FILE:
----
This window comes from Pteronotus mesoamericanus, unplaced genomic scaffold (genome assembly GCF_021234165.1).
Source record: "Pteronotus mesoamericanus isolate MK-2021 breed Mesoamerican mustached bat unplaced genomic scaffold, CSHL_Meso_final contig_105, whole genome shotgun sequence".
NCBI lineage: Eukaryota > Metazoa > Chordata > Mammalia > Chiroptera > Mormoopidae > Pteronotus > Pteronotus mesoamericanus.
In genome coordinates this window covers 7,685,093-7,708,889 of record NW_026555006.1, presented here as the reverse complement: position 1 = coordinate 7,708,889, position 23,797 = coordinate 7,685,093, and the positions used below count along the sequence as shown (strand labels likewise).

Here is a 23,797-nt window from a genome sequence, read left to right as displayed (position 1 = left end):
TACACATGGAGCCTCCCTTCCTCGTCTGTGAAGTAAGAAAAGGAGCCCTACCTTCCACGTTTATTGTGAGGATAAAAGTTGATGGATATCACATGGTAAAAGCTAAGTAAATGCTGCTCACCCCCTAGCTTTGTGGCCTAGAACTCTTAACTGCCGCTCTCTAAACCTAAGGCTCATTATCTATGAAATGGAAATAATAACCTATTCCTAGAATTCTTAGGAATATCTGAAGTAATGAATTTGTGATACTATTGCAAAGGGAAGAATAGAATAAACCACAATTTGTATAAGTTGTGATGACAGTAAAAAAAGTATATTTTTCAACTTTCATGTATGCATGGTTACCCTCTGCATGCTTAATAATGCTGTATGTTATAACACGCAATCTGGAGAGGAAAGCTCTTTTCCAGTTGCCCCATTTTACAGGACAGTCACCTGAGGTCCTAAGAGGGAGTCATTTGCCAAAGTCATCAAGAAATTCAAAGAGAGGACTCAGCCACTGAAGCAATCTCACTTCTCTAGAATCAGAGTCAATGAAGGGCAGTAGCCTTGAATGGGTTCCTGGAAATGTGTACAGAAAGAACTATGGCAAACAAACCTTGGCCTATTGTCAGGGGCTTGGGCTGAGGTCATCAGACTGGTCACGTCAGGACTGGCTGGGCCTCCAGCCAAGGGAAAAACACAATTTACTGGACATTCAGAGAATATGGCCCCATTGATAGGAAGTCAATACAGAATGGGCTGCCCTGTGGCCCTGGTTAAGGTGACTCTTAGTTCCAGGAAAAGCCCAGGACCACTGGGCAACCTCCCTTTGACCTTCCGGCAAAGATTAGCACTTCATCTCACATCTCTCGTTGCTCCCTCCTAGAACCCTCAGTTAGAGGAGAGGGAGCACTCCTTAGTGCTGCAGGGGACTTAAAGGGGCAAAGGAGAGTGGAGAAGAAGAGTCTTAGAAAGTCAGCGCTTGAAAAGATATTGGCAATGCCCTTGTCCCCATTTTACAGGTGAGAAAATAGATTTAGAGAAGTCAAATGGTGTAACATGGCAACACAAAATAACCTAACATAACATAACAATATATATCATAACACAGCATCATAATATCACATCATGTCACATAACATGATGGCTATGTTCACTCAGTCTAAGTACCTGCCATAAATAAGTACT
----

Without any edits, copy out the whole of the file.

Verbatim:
This window comes from Pteronotus mesoamericanus, unplaced genomic scaffold (genome assembly GCF_021234165.1).
Source record: "Pteronotus mesoamericanus isolate MK-2021 breed Mesoamerican mustached bat unplaced genomic scaffold, CSHL_Meso_final contig_105, whole genome shotgun sequence".
NCBI lineage: Eukaryota > Metazoa > Chordata > Mammalia > Chiroptera > Mormoopidae > Pteronotus > Pteronotus mesoamericanus.
In genome coordinates this window covers 7,685,093-7,708,889 of record NW_026555006.1, presented here as the reverse complement: position 1 = coordinate 7,708,889, position 23,797 = coordinate 7,685,093, and the positions used below count along the sequence as shown (strand labels likewise).

Here is a 23,797-nt window from a genome sequence, read left to right as displayed (position 1 = left end):
TACACATGGAGCCTCCCTTCCTCGTCTGTGAAGTAAGAAAAGGAGCCCTACCTTCCACGTTTATTGTGAGGATAAAAGTTGATGGATATCACATGGTAAAAGCTAAGTAAATGCTGCTCACCCCCTAGCTTTGTGGCCTAGAACTCTTAACTGCCGCTCTCTAAACCTAAGGCTCATTATCTATGAAATGGAAATAATAACCTATTCCTAGAATTCTTAGGAATATCTGAAGTAATGAATTTGTGATACTATTGCAAAGGGAAGAATAGAATAAACCACAATTTGTATAAGTTGTGATGACAGTAAAAAAAGTATATTTTTCAACTTTCATGTATGCATGGTTACCCTCTGCATGCTTAATAATGCTGTATGTTATAACACGCAATCTGGAGAGGAAAGCTCTTTTCCAGTTGCCCCATTTTACAGGACAGTCACCTGAGGTCCTAAGAGGGAGTCATTTGCCAAAGTCATCAAGAAATTCAAAGAGAGGACTCAGCCACTGAAGCAATCTCACTTCTCTAGAATCAGAGTCAATGAAGGGCAGTAGCCTTGAATGGGTTCCTGGAAATGTGTACAGAAAGAACTATGGCAAACAAACCTTGGCCTATTGTCAGGGGCTTGGGCTGAGGTCATCAGACTGGTCACGTCAGGACTGGCTGGGCCTCCAGCCAAGGGAAAAACACAATTTACTGGACATTCAGAGAATATGGCCCCATTGATAGGAAGTCAATACAGAATGGGCTGCCCTGTGGCCCTGGTTAAGGTGACTCTTAGTTCCAGGAAAAGCCCAGGACCACTGGGCAACCTCCCTTTGACCTTCCGGCAAAGATTAGCACTTCATCTCACATCTCTCGTTGCTCCCTCCTAGAACCCTCAGTTAGAGGAGAGGGAGCACTCCTTAGTGCTGCAGGGGACTTAAAGGGGCAAAGGAGAGTGGAGAAGAAGAGTCTTAGAAAGTCAGCGCTTGAAAAGATATTGGCAATGCCCTTGTCCCCATTTTACAGGTGAGAAAATAGATTTAGAGAAGTCAAATGGTGTAACATGGCAACACAAAATAACCTAACATAACATAACAATATATATCATAACACAGCATCATAATATCACATCATGTCACATAACATGATGGCTATGTTCACTCAGTCTAAGTACCTGCCATAAATAAGTACT